ARLINGTON, Texas (AP) — As he walked through a concourse in the outfield at Globe Life Field, high-fiving with fans and surrounded by a sea of cameras, it was almost as if Cory Youmans had hit a huge home run.
Instead, he hit the jackpot.
The historic souvenir came sailing into the front row of section 31 in left field, a drive Judge hit to lead off the second game of a day-night doubleheader against the Texas Rangers. Youmans snared it on the fly.
Youmans, who is from Dallas, works in the financial world and there's no telling yet what the ball could be worth. With security personnel around him as he took the ball to be authenticated, he was asked what he planned to do with the prize.
“Good question. I haven’t thought about it," he said.
After the Yankees lost 3-2, Judge said he didn’t have possession of the home-run ball.
“I don’t know where it’s at,” he said. “We’ll see what happens with that. It would be great to get it back, but that’s a souvenir for a fan. He made a great catch out there, and they’ve got every right to it.”
Soon after a local TV station posted a brief interview with Youmans in a walkway, Bri Amaranthus tweeted: “THIS IS MY HUSBAND.”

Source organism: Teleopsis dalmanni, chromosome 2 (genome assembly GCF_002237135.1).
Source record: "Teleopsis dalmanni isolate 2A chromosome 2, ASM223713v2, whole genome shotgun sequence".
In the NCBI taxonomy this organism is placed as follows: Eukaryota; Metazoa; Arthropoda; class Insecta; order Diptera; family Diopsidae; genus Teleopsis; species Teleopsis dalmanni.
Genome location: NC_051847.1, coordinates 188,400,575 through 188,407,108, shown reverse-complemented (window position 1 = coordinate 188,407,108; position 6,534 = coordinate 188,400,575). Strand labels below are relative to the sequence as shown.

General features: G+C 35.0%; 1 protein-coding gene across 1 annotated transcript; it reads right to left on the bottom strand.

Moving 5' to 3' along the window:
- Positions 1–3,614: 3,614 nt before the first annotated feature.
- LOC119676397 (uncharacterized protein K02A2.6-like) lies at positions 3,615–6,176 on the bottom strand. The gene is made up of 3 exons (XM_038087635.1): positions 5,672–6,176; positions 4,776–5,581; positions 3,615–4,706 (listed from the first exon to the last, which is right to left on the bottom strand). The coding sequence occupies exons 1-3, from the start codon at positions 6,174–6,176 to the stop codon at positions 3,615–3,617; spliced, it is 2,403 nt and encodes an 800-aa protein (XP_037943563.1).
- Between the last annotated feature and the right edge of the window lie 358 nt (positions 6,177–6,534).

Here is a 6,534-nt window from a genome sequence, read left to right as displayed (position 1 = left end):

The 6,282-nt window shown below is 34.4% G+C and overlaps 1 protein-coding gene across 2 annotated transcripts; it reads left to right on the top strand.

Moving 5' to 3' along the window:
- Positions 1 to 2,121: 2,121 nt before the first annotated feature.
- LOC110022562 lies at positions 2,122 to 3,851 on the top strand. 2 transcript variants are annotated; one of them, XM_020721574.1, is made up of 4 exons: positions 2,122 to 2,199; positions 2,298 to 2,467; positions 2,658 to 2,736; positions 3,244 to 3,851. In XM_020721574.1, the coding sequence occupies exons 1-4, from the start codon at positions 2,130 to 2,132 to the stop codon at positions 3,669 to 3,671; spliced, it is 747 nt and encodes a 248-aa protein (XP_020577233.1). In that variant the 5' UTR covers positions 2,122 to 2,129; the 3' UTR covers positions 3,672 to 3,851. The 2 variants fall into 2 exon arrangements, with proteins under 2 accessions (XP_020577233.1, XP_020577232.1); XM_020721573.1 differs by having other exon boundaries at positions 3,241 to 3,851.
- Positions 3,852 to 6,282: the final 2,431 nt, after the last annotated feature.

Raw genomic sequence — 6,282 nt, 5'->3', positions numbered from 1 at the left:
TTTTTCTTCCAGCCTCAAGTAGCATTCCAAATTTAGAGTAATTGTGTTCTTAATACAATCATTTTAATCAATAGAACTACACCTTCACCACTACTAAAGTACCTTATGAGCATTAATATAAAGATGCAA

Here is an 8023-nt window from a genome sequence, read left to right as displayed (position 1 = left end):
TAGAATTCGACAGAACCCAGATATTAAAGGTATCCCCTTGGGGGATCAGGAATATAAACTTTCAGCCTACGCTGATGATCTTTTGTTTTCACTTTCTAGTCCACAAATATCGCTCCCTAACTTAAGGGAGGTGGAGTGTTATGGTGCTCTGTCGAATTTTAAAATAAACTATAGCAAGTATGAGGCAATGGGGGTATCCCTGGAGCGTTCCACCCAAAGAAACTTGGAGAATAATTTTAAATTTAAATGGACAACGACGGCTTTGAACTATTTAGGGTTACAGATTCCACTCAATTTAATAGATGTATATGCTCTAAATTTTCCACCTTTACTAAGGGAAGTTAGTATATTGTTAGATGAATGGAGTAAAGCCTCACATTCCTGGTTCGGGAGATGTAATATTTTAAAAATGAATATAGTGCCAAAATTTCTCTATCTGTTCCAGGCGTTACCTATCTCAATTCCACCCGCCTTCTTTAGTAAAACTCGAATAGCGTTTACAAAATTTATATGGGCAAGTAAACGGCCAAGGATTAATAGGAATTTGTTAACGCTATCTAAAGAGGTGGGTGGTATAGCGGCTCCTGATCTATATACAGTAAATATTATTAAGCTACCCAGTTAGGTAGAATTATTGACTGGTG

Amaranthus works in local media and is an alum of ABC’s “The Bachelor.”
Youmans was among the crowd of 38,832, the largest to watch a baseball game at the 3-year-old ballpark.
Many fans came clad in Yankees caps, T-shirts and pinstripe jerseys.
Some came to watch Judge make history. Some came just for the history. Some traveled a long way.
The latter two categories included Jimmy Bennicaso of Norwalk, Connecticut.
“I’m a Met fan, actually,” Bennicaso confessed. “Cowboy and Met fan — a rough combo.”
Bennicaso was home in Connecticut on Monday night having watched Judge fail to homer in the first of four games against the Rangers in three days. He ran an idea past his girlfriend — what if he headed to Texas to take in Judge’s chase in person?
“She said, ‘Yeah, go for it,'" he said.
Bennicaso caught a morning flight to Texas. Being self-employed in real estate investments helped, he said.
Bennicaso stationed himself in the lower deck of the right-field stands in hopes of grabbing an opposite-field homer, certainly a possibility given Judge’s spray chart.
Instead, Judge pulled a home run that broke the AL record set by Roger Maris in 1961.
Empty-handed, Bennicaso planned to return home Wednesday morning.
“It was worth it,” he said. “I gave it my best shot.”
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